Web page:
The Gig Triangle: two out of three ain’t bad. Or is it?

Posted April 12, 2012 in Career Management, Latest News & Insights

I wrote about this a few years ago but have had multiple conversations over the last two weeks, so I’m dusting it off for our new readers.  As many of you know, my husband is a bass player and, many years ago, educated me on the term “gig triangle” (courtesy of an article in Bass Player magazine) to explain his dissatisfaction with a particular band he was playing with.  It goes like this: for a band experience to “rock”, you have to have 3 elements – great tunes, great money and great hang (band mates).  According to the author of the original article, two out of three are enough to make it workable.  I’ve been thinking about the gig triangle for a while and how it relates to those of us working stiffs and I’m questioning whether 2 out of 3 is actually sustainable.  Here’s why…

When you think about our world of work, the gig triangle adapts a little to be more like this: great money, great work and great environment (people/culture/work space). With two out of three factors being hit, your inner voice may go something like this…

  • I can put up with these twits because I’m doing what I love and they’re paying me fantastically well!  (money/work)
  • Even though the money’s not great, I love my colleagues and every day feels like play because I’m doing what I LOVE LOVE LOVE!  (work/environment)
  • I may not be doing exactly what I want to do, but the money is awesome and the people I work with are fantastic.  I’ll pursue my real passion in my side business. (money/environment)

Having lived through several of those career gigs myself, my opinion is that you can put up with two out of three for a bit, but chances are, you’re not going to be able to put up with it for long.  Something’s going to have to give.

Twits or a lousy work culture may be tolerable when your work is fun and your paycheque is fat, but eventually all the money in the world isn’t going to make it worth the stress or toll that it’s probably doing to your health.  If you love your job but the money is limiting your options in the lifestyle department, eventually you may need to move on and stop living like a student.  And, if you’re pursuing your real passion/talents outside of work, that may eventually turn into your new full time gig.

Bands like Kiss and the Rolling Stones may be able to sustain the “gig” triangle with two out of three things being covered (or maybe, in the Stones case, with one out of three if the money is big enough), but most bands and careers will eventually implode with only two out of three being hit (after all how many ‘original’ band line-ups are there anyway?  Someone usually gets punted for bad “hang”… which makes you think that the people element probably carries more weight than the money and the tunes when push actually comes to shove.).  For a short-term project, the two-out-of-three mantra may work, but any longer and chances are – like the Stones Bill Wyman – you’ll be moving on.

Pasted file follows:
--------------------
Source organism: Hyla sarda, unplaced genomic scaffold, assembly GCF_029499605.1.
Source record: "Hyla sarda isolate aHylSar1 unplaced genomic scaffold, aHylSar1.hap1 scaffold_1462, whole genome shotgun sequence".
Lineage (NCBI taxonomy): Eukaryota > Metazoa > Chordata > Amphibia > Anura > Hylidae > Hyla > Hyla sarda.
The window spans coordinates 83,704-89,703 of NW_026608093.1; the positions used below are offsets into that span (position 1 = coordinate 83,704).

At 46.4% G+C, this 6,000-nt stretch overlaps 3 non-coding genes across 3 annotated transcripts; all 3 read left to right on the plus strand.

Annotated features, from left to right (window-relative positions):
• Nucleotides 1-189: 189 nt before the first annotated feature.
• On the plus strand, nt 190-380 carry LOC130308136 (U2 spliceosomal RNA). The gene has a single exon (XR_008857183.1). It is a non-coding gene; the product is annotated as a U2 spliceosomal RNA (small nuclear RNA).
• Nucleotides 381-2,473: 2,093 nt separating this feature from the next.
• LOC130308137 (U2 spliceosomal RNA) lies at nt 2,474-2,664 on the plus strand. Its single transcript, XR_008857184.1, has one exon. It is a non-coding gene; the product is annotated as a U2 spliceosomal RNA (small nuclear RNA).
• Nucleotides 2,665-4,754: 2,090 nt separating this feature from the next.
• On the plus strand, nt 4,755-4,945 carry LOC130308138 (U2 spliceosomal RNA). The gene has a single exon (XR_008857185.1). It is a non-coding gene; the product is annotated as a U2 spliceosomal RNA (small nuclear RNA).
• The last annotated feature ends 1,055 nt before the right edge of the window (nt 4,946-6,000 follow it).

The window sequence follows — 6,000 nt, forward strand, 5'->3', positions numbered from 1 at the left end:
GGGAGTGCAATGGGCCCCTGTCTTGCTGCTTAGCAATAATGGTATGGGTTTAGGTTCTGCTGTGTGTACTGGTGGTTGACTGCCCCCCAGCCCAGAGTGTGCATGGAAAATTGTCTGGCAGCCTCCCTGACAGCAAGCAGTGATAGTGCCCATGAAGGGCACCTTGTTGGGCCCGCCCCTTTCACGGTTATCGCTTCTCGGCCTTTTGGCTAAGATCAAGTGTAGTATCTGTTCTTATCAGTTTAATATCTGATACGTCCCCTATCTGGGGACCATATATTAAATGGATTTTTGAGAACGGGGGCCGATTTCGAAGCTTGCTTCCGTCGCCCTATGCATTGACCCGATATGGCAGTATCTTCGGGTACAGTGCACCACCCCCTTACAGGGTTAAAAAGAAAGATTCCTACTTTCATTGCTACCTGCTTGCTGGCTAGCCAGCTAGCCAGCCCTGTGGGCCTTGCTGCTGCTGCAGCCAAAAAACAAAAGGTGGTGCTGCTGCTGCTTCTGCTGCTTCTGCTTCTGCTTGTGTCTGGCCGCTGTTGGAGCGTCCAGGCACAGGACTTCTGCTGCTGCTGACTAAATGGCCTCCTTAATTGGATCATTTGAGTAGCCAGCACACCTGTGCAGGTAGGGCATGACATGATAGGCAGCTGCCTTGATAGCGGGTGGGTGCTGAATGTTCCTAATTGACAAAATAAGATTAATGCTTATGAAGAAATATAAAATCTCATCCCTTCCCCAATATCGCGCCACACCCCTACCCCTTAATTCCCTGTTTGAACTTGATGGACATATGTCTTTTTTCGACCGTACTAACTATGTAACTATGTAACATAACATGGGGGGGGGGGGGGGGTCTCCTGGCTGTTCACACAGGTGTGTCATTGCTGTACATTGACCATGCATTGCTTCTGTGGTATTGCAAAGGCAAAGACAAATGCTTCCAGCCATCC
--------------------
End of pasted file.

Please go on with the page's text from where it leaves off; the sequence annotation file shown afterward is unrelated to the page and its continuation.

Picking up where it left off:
So, how’s your gig triangle?  Are you living a 1/3, 2/3 or 3/3 career life?  What’s the conversation you need to have to get a better balance?  Afterall, you only get one go-around in this lifetime so you might as well make the best it can be.

Happy leading!


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  1. Mark says:

    Phenomenal post.
    I don’t know of too many bands that have endured with the same lineup..except perhaps ZZ Top, who ironically, have a band member named Dusty – which he surely is.. after churning out 14 studio albums since 1970 w the same three dudes.
    Even with that amazing longevity, I’m thinking the boys from Houston indeed had a broken Gig Triangle back in the early 1980’s. While they may have alienated their original followers (I stopped caring after 1981’s El Loco P) they started rolling in the dough when the left their blues roots for a more ‘contemporary’ sound. I suppose around 1980, the band’s triangle might have looked like this..
    • Money is awesome and we are rock stars
    • My band is great, and none of them steal my beer
    • If I gotta encore with ‘Cheap Sunglasses’ and ‘La Grange’ for the next 20 years, I’ll kill myself. .
    Perhaps the only way they could keep all sides of the triangle intact was to change-up their style. They abandoned their shaving regimen, and end up releasing an album that sells 40 million copies – that’s 40 times more successful than their last studio effort.
    Now the band encores with ‘Legs’ & ‘Gimme all ‘Your Lovin’.
    Where would the band be today if they hadn’t started spinning their guitars and starring in (admittedly) some of the coolest videos of the 80’s?
    Busted Gig Triangles spell the end of the band. Two outta three sides at work is the kiss of death – because you aren’t a rock star, and you aren’t paid as well either.